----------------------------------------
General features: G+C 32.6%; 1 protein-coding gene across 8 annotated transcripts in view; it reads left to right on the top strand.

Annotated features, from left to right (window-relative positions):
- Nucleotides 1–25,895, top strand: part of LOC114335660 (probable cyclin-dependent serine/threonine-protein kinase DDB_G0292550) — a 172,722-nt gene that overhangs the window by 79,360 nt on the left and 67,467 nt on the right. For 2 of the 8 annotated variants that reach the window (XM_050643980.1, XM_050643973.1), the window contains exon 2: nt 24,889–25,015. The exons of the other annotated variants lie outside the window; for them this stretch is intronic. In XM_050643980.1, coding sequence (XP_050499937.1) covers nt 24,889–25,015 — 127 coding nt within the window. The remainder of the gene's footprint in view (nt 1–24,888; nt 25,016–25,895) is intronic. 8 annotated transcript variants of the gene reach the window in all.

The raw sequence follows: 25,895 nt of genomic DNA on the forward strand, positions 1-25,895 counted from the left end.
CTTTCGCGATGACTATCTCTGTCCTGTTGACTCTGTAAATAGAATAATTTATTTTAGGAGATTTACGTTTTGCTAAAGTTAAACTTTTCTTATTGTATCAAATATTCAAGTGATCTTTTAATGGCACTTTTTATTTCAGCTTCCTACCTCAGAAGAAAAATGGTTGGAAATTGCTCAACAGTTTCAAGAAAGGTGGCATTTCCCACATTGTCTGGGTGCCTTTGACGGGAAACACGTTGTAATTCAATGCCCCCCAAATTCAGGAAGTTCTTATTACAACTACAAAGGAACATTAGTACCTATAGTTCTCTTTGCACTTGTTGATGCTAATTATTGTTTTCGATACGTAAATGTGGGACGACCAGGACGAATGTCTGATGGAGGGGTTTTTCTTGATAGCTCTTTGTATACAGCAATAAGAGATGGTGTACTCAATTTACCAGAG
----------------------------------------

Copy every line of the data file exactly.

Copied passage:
General features: G+C 32.6%; 1 protein-coding gene across 8 annotated transcripts in view; it reads left to right on the top strand.

Annotated features, from left to right (window-relative positions):
- Nucleotides 1–25,895, top strand: part of LOC114335660 (probable cyclin-dependent serine/threonine-protein kinase DDB_G0292550) — a 172,722-nt gene that overhangs the window by 79,360 nt on the left and 67,467 nt on the right. For 2 of the 8 annotated variants that reach the window (XM_050643980.1, XM_050643973.1), the window contains exon 2: nt 24,889–25,015. The exons of the other annotated variants lie outside the window; for them this stretch is intronic. In XM_050643980.1, coding sequence (XP_050499937.1) covers nt 24,889–25,015 — 127 coding nt within the window. The remainder of the gene's footprint in view (nt 1–24,888; nt 25,016–25,895) is intronic. 8 annotated transcript variants of the gene reach the window in all.

The raw sequence follows: 25,895 nt of genomic DNA on the forward strand, positions 1-25,895 counted from the left end.
CTTTCGCGATGACTATCTCTGTCCTGTTGACTCTGTAAATAGAATAATTTATTTTAGGAGATTTACGTTTTGCTAAAGTTAAACTTTTCTTATTGTATCAAATATTCAAGTGATCTTTTAATGGCACTTTTTATTTCAGCTTCCTACCTCAGAAGAAAAATGGTTGGAAATTGCTCAACAGTTTCAAGAAAGGTGGCATTTCCCACATTGTCTGGGTGCCTTTGACGGGAAACACGTTGTAATTCAATGCCCCCCAAATTCAGGAAGTTCTTATTACAACTACAAAGGAACATTAGTACCTATAGTTCTCTTTGCACTTGTTGATGCTAATTATTGTTTTCGATACGTAAATGTGGGACGACCAGGACGAATGTCTGATGGAGGGGTTTTTCTTGATAGCTCTTTGTATACAGCAATAAGAGATGGTGTACTCAATTTACCAGAG